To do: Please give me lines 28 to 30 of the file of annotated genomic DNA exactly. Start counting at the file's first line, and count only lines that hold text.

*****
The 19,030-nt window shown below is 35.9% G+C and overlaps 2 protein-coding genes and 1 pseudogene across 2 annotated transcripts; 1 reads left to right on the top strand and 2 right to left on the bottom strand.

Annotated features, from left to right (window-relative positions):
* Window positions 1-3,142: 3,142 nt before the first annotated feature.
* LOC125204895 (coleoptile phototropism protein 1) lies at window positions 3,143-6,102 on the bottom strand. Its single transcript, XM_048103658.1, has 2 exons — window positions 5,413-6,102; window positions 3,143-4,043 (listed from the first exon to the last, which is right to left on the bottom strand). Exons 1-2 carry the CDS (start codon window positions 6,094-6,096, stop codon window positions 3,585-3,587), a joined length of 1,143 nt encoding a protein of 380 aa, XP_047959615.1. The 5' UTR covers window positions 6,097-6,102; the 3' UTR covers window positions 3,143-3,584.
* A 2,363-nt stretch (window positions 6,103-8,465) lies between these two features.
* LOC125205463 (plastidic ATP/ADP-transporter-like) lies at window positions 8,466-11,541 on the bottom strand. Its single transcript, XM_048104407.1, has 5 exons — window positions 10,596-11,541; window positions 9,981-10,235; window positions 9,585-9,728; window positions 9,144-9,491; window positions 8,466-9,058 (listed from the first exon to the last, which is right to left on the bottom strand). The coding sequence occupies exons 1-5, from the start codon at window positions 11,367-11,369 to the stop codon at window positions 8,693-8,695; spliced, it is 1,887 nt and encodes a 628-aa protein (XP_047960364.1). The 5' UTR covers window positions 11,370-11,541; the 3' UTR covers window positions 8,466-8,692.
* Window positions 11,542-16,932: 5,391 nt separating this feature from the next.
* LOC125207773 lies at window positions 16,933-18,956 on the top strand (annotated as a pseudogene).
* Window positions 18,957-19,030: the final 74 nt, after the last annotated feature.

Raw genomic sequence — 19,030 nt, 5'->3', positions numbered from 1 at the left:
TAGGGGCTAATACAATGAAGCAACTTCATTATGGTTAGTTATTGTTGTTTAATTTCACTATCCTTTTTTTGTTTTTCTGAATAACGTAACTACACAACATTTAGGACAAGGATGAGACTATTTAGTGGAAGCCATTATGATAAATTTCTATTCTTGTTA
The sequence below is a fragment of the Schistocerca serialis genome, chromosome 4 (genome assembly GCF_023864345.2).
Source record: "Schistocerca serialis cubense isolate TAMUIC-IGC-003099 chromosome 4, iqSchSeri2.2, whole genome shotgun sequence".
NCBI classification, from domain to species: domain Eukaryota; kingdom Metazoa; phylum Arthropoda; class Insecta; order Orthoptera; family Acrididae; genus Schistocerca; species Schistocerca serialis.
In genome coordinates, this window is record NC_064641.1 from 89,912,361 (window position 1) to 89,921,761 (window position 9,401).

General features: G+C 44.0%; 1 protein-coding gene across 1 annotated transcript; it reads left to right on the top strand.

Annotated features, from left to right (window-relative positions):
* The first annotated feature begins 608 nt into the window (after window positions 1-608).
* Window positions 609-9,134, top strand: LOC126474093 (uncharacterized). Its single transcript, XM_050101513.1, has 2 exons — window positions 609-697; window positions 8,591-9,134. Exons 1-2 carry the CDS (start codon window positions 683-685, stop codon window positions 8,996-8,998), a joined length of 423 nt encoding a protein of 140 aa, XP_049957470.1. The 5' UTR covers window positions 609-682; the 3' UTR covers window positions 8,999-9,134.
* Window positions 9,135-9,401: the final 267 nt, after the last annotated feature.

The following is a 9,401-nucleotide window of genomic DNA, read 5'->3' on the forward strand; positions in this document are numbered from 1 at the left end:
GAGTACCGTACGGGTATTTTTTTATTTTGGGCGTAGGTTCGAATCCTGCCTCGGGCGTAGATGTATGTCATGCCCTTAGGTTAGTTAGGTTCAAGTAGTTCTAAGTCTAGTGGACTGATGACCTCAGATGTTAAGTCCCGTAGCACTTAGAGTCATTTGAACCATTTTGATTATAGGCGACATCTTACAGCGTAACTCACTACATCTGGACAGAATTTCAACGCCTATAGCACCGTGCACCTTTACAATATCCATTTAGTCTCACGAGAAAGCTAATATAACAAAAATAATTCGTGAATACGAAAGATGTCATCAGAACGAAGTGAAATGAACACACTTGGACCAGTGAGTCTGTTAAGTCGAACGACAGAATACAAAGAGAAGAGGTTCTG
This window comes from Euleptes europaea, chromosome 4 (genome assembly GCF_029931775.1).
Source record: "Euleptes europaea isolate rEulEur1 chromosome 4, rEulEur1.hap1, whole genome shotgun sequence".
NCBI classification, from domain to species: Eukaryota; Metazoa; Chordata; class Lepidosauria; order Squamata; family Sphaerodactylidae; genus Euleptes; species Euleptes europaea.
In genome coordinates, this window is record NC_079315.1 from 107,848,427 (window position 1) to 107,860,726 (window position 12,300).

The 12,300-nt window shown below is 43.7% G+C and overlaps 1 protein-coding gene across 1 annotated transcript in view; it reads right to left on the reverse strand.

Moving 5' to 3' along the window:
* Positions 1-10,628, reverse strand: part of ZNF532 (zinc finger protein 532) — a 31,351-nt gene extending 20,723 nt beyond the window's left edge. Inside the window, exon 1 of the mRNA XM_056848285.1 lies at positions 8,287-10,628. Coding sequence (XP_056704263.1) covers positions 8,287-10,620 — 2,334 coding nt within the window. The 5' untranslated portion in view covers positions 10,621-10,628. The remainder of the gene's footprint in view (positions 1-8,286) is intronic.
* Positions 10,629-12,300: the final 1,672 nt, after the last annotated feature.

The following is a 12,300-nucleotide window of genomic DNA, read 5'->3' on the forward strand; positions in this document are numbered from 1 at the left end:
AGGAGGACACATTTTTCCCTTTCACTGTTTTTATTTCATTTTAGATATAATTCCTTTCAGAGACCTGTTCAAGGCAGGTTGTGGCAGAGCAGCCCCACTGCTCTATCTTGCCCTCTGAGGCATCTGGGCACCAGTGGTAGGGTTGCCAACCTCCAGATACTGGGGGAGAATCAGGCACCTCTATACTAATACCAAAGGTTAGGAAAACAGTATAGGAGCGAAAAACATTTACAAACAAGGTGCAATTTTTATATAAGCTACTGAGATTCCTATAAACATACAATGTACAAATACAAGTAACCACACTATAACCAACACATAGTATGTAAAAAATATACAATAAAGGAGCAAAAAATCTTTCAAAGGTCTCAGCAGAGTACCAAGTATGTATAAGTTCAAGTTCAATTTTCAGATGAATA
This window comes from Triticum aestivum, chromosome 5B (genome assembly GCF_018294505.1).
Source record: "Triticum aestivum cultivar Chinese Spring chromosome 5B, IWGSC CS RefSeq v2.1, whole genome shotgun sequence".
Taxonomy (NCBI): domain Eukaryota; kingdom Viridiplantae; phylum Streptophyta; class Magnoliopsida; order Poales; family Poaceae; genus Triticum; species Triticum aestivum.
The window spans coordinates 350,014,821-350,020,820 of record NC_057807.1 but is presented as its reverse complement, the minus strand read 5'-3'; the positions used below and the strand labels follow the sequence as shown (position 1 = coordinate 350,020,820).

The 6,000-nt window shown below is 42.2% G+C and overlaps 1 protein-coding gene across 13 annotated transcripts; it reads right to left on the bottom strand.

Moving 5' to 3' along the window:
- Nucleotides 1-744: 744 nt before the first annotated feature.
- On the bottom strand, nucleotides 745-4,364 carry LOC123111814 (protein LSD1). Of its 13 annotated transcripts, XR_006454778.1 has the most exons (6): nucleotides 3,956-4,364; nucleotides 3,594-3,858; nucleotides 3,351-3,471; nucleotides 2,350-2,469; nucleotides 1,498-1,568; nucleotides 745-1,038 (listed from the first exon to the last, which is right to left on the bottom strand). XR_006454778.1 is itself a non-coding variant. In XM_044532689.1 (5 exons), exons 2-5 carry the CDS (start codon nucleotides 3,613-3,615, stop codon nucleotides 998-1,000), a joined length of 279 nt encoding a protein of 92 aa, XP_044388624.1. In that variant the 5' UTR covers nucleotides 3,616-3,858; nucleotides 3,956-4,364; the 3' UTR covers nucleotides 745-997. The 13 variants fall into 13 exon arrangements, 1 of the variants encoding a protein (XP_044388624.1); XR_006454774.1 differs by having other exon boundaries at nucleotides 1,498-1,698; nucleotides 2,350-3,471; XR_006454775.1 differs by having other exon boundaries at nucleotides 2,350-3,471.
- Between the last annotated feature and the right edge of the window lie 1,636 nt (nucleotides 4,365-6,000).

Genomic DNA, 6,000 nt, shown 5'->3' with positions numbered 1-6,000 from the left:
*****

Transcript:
Moving 5' to 3' along the window:
* Positions 1-10,628, reverse strand: part of ZNF532 (zinc finger protein 532) — a 31,351-nt gene extending 20,723 nt beyond the window's left edge. Inside the window, exon 1 of the mRNA XM_056848285.1 lies at positions 8,287-10,628. Coding sequence (XP_056704263.1) covers positions 8,287-10,620 — 2,334 coding nt within the window. The 5' untranslated portion in view covers positions 10,621-10,628. The remainder of the gene's footprint in view (positions 1-8,286) is intronic.
* Positions 10,629-12,300: the final 1,672 nt, after the last annotated feature.